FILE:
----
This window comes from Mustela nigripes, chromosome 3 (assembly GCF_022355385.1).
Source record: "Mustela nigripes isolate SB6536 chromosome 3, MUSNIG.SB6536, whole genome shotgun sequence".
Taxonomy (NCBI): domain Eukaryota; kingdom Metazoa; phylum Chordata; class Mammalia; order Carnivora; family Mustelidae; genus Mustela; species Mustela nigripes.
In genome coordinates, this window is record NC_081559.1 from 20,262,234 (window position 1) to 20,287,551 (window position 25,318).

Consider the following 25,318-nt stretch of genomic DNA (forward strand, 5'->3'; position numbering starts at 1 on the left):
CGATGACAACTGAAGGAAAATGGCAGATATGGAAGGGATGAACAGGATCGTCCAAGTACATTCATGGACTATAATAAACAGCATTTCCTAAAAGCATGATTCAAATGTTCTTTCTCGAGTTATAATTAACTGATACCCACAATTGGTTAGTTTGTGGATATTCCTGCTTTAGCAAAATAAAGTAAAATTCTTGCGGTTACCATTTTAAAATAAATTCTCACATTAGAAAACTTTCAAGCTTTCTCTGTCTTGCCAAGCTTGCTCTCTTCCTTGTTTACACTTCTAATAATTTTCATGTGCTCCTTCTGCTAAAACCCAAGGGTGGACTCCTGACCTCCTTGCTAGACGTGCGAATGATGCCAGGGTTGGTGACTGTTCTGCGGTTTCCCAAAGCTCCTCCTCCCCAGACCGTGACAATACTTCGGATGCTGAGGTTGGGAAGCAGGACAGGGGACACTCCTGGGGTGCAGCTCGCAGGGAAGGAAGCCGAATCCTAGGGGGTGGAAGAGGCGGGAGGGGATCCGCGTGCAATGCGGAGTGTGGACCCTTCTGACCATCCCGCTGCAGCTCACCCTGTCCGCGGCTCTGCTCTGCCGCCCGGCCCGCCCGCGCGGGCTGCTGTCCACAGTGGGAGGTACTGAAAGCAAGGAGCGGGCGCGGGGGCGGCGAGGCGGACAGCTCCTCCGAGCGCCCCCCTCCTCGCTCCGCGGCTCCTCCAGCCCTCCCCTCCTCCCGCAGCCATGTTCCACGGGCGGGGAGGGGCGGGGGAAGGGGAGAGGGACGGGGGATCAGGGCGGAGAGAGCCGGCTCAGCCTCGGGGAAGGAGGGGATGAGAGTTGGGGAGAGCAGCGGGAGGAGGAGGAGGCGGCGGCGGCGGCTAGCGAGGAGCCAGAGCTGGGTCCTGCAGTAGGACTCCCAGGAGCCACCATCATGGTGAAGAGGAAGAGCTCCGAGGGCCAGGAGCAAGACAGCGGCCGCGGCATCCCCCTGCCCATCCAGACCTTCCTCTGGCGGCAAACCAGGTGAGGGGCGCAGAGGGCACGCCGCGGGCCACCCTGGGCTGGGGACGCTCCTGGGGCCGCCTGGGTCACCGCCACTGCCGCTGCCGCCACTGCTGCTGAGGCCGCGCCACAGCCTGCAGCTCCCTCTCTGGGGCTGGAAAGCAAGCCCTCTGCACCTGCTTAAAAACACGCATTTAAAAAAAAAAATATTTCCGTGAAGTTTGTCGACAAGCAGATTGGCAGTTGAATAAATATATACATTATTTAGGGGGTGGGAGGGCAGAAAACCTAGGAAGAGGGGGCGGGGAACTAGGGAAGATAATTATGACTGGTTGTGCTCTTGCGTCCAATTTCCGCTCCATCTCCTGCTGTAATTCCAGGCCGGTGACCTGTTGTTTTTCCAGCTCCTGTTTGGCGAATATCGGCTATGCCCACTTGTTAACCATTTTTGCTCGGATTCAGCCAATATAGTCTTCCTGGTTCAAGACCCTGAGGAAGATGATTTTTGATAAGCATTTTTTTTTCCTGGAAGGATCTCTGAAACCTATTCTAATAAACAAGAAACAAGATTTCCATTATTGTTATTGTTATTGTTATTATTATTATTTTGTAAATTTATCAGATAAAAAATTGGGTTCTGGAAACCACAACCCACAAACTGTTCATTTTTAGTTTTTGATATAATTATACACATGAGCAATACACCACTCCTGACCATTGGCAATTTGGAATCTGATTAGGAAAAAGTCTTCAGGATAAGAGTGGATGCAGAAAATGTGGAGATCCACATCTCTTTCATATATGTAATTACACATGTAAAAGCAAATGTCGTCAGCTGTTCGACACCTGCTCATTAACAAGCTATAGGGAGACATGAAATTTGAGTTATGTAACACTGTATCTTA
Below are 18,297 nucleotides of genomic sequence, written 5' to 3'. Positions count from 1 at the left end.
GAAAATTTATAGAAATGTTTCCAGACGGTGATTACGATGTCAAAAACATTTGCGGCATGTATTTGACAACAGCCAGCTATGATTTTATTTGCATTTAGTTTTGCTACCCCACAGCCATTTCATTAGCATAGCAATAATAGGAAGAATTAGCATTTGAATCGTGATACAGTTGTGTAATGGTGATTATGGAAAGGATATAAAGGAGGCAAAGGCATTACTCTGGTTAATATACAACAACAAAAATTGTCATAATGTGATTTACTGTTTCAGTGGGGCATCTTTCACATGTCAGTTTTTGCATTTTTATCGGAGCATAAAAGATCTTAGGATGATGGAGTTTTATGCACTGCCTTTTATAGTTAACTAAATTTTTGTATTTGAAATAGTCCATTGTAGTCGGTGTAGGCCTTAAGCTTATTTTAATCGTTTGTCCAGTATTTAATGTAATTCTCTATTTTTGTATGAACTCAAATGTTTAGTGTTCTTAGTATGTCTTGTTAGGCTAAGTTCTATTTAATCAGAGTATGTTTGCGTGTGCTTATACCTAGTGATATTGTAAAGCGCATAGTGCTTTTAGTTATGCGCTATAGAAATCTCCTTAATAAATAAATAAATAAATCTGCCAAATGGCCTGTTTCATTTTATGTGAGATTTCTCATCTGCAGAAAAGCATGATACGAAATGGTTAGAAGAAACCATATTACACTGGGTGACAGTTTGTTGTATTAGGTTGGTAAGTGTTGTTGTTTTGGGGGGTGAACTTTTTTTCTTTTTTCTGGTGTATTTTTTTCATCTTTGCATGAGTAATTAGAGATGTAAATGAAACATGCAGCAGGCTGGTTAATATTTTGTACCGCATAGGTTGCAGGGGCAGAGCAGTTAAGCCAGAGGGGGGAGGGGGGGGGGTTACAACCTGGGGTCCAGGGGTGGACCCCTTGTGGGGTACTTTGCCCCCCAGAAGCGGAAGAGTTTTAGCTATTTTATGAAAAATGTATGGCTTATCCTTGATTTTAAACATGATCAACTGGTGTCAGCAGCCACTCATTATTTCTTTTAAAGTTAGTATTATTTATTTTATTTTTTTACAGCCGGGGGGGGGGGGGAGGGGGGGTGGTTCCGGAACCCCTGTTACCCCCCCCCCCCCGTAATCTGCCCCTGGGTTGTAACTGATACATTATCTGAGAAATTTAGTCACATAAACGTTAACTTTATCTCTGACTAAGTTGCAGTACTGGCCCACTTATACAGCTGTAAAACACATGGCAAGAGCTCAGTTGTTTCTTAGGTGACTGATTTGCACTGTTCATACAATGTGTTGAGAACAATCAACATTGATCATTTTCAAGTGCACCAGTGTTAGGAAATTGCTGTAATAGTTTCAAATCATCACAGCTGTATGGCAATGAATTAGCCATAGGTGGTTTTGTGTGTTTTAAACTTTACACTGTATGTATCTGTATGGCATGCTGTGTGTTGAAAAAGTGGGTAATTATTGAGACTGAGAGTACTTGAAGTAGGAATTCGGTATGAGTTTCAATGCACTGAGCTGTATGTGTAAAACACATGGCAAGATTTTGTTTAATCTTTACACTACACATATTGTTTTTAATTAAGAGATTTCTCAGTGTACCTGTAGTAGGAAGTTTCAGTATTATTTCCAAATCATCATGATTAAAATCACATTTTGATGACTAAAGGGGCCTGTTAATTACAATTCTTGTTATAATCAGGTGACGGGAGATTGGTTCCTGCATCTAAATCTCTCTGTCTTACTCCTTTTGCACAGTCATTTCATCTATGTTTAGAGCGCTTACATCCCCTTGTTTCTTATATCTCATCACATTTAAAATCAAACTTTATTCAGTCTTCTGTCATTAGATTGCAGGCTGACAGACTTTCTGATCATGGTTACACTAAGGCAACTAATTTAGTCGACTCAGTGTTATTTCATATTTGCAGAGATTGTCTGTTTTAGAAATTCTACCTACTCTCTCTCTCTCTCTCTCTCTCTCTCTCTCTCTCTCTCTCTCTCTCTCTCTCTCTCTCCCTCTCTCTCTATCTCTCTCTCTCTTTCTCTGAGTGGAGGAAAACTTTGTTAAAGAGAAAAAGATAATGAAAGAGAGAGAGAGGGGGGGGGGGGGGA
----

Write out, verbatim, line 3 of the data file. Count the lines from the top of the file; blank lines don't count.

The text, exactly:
Taxonomy (NCBI): domain Eukaryota; kingdom Metazoa; phylum Chordata; class Mammalia; order Carnivora; family Mustelidae; genus Mustela; species Mustela nigripes.